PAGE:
1.1 Introduction This code of practice offers a generalised overview of the standards expected by the Society of all pharmacies. Detailed guidance on specific practice areas is available throughout the remainder of the Practice of Pharmacy Guide. 1.2 Appearance of Premises The external appearance of a pharmacy, including any window displays, should be dignified, tasteful and professional in character. Signs should be restrained in size, design and terms, and should not be associated with advertising. Titles or descriptions should be accurate and non-repetitive, and should not reflect on the status or competence of other pharmacists. The internal layout should be so designed as to enable the normal activities of a pharmacy to be carried out efficiently and with safety. The pharmacy should be sufficiently spacious to cope with the normal volume of business. Overall, the main impression should be one that is in harmony with the professional character of pharmaceutical services. 1.3 Suitability of Premises The pharmacist should satisfy himself that all areas of the pharmacy are suitable for the operations being carried out and should ensure that they are: Free of all sources of contamination. Maintained in a clean and tidy condition. adequately lit, heated and ventilated, and Generally kept at a high level of hygiene. The public area of the pharmacy should be so constructed that the public cannot have direct access to medicines or poisons. Medicines are not just like ordinary items of commerce, consequently, they should not be displayed on open self-selection shelves, gondolas or in dumper bins. Medicines and related medical or pharmaceutical stock should be kept separate from general merchandise. If possible, there should be two distribution points to complement the principle of separation. The needs of the customer should be taken into account by the provision of waiting facilities (seating) and a suitable area should be available for private consultations. A separate consultation area should be provided where it is feasible to do so. The dispensing department should be large enough to allow an efficient flow of work. It should be sited so as to enable the pharmacist to supervise, from there, all the activities of the pharmacy. Open dispensaries, where the public can observe what is happening, should not allow unauthorised access to medicinal preparations. The overall impression should be bright, cheerful, tasteful, clean and professional. A specific area, ideally completely separate from the dispensary, should be kept for office work.

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Sect ion 2 Good Pharmaceutical Practice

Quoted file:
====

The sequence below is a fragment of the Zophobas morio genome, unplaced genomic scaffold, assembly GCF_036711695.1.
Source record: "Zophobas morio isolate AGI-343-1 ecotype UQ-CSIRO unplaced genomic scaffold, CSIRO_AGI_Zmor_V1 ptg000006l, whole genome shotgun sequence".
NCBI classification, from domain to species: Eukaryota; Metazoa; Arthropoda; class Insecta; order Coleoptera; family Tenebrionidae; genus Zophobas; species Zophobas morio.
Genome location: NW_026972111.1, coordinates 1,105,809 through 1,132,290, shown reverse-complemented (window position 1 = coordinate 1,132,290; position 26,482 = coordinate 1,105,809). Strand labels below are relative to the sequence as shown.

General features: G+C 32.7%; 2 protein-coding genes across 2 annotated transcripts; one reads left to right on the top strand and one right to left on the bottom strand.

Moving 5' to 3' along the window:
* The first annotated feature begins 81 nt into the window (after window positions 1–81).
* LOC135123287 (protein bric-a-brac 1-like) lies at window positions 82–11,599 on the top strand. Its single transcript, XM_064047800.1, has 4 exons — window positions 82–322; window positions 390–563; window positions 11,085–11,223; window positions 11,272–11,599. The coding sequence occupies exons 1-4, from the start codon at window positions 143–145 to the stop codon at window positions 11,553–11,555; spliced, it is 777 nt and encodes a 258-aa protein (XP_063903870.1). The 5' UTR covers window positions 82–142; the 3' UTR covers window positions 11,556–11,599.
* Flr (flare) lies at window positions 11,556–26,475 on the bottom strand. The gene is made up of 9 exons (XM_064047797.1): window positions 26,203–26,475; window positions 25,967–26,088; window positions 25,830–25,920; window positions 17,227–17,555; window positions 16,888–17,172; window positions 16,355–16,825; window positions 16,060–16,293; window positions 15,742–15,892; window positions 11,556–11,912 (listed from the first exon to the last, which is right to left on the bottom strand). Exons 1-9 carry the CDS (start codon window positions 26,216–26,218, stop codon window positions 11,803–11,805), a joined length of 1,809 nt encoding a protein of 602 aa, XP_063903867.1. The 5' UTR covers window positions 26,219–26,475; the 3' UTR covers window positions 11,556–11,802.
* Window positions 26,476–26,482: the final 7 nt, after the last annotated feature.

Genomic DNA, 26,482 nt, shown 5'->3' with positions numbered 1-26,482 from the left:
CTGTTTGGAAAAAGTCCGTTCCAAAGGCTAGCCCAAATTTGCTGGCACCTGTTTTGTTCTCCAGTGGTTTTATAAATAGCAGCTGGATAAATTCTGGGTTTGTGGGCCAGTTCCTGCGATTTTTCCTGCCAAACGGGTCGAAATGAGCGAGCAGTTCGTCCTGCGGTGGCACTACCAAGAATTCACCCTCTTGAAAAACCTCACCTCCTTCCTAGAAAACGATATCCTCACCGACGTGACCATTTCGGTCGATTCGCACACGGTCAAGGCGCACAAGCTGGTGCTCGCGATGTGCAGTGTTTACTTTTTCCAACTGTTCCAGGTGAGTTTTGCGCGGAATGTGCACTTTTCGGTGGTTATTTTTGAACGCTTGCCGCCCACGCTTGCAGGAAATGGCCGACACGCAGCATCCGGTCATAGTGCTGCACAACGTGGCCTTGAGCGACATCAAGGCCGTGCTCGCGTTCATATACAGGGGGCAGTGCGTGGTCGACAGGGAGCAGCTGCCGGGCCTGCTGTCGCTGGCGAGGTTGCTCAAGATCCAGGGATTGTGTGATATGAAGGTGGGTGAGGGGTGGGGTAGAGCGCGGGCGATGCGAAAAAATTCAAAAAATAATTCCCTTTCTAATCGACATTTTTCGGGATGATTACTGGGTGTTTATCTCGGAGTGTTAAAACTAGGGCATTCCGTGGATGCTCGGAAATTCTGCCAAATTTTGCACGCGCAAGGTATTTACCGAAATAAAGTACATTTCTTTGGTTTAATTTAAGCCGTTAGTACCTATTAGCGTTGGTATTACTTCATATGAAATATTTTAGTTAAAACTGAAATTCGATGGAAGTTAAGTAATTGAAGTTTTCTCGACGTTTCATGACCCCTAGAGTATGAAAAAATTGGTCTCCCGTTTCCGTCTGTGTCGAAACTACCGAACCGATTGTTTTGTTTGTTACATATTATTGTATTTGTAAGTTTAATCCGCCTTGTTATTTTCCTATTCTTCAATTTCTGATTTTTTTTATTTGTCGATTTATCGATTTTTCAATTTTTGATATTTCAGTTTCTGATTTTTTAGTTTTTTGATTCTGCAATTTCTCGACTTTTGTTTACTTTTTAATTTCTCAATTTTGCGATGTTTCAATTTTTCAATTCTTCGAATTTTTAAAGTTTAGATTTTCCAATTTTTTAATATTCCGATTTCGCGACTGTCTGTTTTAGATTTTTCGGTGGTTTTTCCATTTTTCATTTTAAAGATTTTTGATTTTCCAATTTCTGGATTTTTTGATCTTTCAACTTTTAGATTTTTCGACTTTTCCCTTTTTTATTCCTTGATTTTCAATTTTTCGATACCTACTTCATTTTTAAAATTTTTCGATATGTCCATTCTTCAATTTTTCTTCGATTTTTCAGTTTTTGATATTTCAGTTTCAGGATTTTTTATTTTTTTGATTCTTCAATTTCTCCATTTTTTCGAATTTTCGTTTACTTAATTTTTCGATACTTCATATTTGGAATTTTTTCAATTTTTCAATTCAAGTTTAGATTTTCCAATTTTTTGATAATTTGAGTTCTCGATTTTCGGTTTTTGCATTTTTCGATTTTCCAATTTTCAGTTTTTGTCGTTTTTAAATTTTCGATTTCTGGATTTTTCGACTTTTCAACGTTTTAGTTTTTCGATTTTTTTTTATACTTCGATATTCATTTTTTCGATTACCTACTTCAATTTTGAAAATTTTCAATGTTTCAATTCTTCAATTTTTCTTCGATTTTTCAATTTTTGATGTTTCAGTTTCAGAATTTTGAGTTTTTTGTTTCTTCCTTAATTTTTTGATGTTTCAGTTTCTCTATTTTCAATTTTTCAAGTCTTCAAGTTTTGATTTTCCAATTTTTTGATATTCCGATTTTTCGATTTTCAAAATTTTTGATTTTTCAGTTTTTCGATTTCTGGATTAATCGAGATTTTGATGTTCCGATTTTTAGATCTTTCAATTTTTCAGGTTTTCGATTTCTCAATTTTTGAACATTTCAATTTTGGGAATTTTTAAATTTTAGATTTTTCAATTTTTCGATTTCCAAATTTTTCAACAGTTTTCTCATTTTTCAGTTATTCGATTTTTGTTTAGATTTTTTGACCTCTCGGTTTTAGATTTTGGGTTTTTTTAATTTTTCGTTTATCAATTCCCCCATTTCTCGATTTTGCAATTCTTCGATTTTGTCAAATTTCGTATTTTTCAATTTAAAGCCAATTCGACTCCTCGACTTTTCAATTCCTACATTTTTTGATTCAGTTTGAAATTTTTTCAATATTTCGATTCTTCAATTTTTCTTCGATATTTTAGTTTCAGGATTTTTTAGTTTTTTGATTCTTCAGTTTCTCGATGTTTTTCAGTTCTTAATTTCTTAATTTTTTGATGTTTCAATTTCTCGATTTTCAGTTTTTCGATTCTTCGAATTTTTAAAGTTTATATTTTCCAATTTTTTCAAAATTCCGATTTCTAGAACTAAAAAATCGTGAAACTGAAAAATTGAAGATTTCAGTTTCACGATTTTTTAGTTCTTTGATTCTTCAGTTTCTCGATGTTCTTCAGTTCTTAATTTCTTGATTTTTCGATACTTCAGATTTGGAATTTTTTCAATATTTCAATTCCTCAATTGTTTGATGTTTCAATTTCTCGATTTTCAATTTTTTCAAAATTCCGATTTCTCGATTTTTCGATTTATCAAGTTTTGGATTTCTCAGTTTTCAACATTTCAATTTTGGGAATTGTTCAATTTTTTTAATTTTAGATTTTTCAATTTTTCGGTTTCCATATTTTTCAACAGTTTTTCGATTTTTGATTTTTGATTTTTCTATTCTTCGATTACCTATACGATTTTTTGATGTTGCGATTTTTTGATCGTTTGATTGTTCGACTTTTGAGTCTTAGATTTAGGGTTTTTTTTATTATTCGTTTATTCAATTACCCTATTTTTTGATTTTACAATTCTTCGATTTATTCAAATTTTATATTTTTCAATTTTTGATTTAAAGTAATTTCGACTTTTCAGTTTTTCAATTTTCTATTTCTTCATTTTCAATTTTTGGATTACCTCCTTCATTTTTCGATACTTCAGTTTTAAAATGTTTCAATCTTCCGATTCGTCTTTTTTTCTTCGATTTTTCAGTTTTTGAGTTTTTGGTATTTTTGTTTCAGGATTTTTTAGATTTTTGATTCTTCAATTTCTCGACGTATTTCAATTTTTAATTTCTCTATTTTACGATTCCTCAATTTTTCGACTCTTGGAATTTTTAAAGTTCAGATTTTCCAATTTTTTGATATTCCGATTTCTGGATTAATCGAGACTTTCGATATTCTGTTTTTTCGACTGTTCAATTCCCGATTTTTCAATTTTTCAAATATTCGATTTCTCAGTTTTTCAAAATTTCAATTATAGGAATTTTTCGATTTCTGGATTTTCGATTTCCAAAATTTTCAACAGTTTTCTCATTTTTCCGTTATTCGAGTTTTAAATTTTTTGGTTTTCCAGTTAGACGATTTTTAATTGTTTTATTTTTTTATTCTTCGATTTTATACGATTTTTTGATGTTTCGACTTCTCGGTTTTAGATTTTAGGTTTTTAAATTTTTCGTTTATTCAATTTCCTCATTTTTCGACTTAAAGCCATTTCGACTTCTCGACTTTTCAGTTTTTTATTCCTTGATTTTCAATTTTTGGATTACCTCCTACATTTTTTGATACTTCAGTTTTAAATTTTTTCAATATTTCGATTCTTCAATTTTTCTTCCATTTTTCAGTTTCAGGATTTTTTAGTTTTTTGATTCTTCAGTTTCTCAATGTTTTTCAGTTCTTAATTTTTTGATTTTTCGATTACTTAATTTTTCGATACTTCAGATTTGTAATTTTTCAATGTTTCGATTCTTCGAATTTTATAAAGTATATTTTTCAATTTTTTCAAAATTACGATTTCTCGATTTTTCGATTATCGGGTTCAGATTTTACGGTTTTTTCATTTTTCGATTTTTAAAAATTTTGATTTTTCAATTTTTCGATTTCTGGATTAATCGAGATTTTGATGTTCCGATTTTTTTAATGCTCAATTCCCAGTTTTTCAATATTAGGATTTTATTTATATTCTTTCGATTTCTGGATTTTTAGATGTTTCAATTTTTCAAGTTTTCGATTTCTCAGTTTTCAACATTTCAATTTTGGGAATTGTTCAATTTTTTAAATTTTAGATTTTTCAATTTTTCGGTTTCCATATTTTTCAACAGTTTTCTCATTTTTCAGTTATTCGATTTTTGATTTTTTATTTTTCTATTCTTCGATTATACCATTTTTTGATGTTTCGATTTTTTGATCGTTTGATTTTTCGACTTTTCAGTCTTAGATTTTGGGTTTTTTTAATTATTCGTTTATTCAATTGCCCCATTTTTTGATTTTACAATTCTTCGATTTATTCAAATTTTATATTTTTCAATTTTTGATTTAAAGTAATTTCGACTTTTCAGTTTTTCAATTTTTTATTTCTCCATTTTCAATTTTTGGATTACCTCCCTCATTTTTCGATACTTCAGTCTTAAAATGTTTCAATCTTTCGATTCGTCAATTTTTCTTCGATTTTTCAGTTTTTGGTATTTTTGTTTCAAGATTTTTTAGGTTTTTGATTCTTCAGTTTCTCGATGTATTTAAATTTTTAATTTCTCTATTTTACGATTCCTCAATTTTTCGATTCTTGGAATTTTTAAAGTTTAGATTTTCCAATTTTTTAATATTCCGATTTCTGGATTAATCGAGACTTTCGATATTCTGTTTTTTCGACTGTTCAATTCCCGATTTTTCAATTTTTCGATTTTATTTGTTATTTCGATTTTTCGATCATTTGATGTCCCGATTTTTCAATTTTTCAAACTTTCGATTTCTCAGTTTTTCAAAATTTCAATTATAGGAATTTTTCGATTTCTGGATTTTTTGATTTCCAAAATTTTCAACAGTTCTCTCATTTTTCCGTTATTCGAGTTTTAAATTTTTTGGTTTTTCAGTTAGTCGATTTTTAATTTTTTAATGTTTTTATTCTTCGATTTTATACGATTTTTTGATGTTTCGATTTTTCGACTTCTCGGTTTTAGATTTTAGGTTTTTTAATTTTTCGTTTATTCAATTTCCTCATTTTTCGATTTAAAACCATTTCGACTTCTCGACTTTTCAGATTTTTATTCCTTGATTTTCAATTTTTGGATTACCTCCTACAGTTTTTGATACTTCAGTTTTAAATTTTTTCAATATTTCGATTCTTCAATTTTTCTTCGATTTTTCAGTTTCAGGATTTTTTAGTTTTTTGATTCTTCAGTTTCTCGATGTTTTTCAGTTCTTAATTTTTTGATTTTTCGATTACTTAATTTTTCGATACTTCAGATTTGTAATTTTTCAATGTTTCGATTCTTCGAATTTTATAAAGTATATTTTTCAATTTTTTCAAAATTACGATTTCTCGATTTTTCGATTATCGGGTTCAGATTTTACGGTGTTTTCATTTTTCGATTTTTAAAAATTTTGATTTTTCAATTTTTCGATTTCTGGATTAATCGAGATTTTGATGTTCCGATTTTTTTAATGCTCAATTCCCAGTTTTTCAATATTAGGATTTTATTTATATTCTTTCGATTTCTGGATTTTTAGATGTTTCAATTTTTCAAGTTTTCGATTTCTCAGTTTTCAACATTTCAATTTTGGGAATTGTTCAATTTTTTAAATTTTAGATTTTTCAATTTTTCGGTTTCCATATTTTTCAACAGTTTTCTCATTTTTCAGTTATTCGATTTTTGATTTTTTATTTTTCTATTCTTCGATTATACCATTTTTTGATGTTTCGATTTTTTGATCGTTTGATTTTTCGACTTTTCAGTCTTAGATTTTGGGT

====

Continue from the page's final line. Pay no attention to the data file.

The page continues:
In addition, proper storage facilities, away from the dispensary, should be available for the storage of surplus stock, cleaning equipment, coats etc. Food must not be consumed or stored in the dispensary area. The licence certificate of the supervising pharmacist should be prominently displayed in the pharmacy. Children should not be permitted in the dispensary for their own safety and also to avoid distracting those engaged in dispensing and other activities. This will also be of the benefit to patients who wish to consult privately with the pharmacist without disruption. Animals, other than guide dogs, should not be allowed in the pharmacy. All areas of the pharmacy should be designated no-smoking zones. The prohibition on smoking should include pharmacy staff as well as customers. Discrete background music is permitted but radio chat shows or loud music should not be played in the dispensary or other public areas of the pharmacy. Toilet facilities should be appropriately located and maintained. They should not be used for the storage of stock. Water for dispensing purposes must not be obtained from the toilet handbasin. 1.4 Suitability of Equipment & Reference Texts The pharmacist should satisfy himself that the equipment in his possession is adequate and suitable for the operations to be carried out. In this regard, each pharmacy should contain: a) A dispensing bench having a smooth, impervious & washable finish working top. It is recommended that there be at least 2 x 6 of clear space on the bench (note additional space should be provided for the computer, tablet counter, extemporaneous equipment, etc.) Such a bench should be used solely for the purposes of compounding and dispensing. All other work surfaces and shelving in the dispensary should be finished with a smooth impervious & washable material. b) A sink fitted with a good quality draining board and a supply of hot and cold water. c) A suitable range of equipment for extemporaneous dispensing including: (i) A dispensing balance, accurate to not more than 10mg, with a set of weights ranging from 10mg-60g. (ii) An accurate weighing scale balance having a capacity not exceeding 2.5kg, complete with a set of weights ranging from 5g-2kg. The pharmacist should ensure that each weighing apparatus in his possession and all weights and measures in use in his pharmacy are government stamped. (iii)A range of graduated glass measures, including pipettes, capable of accurately measuring volumes from 0.05ml-500ml. (iv)A suitable range of porcelain mortars and pestles including one set composed of glass. d) A refrigerator unit complete with thermostat having a selected temperature range from 0C to 15C for the storage of thermolabile medicinal products. Food must not be stored in the refrigerator.